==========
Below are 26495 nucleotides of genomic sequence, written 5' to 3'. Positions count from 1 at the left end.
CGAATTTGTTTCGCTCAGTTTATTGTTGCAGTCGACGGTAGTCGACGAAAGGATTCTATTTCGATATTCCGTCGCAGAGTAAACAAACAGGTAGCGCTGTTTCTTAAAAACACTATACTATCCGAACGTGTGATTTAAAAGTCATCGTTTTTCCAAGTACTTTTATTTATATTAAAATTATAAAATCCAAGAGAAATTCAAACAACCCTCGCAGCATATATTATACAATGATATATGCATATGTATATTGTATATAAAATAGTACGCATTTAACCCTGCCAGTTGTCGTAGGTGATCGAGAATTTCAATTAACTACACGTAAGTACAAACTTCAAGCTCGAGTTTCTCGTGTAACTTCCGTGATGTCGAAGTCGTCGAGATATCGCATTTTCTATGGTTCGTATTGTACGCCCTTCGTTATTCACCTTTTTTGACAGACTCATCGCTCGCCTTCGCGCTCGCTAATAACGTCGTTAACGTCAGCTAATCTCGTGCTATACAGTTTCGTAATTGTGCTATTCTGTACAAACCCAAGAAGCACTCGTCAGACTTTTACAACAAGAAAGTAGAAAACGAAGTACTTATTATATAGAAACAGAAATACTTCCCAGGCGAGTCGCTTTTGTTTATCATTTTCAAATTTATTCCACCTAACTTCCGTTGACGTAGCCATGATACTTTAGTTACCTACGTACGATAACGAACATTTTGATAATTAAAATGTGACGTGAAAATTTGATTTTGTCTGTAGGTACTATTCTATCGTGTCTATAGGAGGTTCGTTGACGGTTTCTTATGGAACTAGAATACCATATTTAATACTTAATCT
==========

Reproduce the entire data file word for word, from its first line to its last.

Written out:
Below are 26495 nucleotides of genomic sequence, written 5' to 3'. Positions count from 1 at the left end.
CGAATTTGTTTCGCTCAGTTTATTGTTGCAGTCGACGGTAGTCGACGAAAGGATTCTATTTCGATATTCCGTCGCAGAGTAAACAAACAGGTAGCGCTGTTTCTTAAAAACACTATACTATCCGAACGTGTGATTTAAAAGTCATCGTTTTTCCAAGTACTTTTATTTATATTAAAATTATAAAATCCAAGAGAAATTCAAACAACCCTCGCAGCATATATTATACAATGATATATGCATATGTATATTGTATATAAAATAGTACGCATTTAACCCTGCCAGTTGTCGTAGGTGATCGAGAATTTCAATTAACTACACGTAAGTACAAACTTCAAGCTCGAGTTTCTCGTGTAACTTCCGTGATGTCGAAGTCGTCGAGATATCGCATTTTCTATGGTTCGTATTGTACGCCCTTCGTTATTCACCTTTTTTGACAGACTCATCGCTCGCCTTCGCGCTCGCTAATAACGTCGTTAACGTCAGCTAATCTCGTGCTATACAGTTTCGTAATTGTGCTATTCTGTACAAACCCAAGAAGCACTCGTCAGACTTTTACAACAAGAAAGTAGAAAACGAAGTACTTATTATATAGAAACAGAAATACTTCCCAGGCGAGTCGCTTTTGTTTATCATTTTCAAATTTATTCCACCTAACTTCCGTTGACGTAGCCATGATACTTTAGTTACCTACGTACGATAACGAACATTTTGATAATTAAAATGTGACGTGAAAATTTGATTTTGTCTGTAGGTACTATTCTATCGTGTCTATAGGAGGTTCGTTGACGGTTTCTTATGGAACTAGAATACCATATTTAATACTTAATCT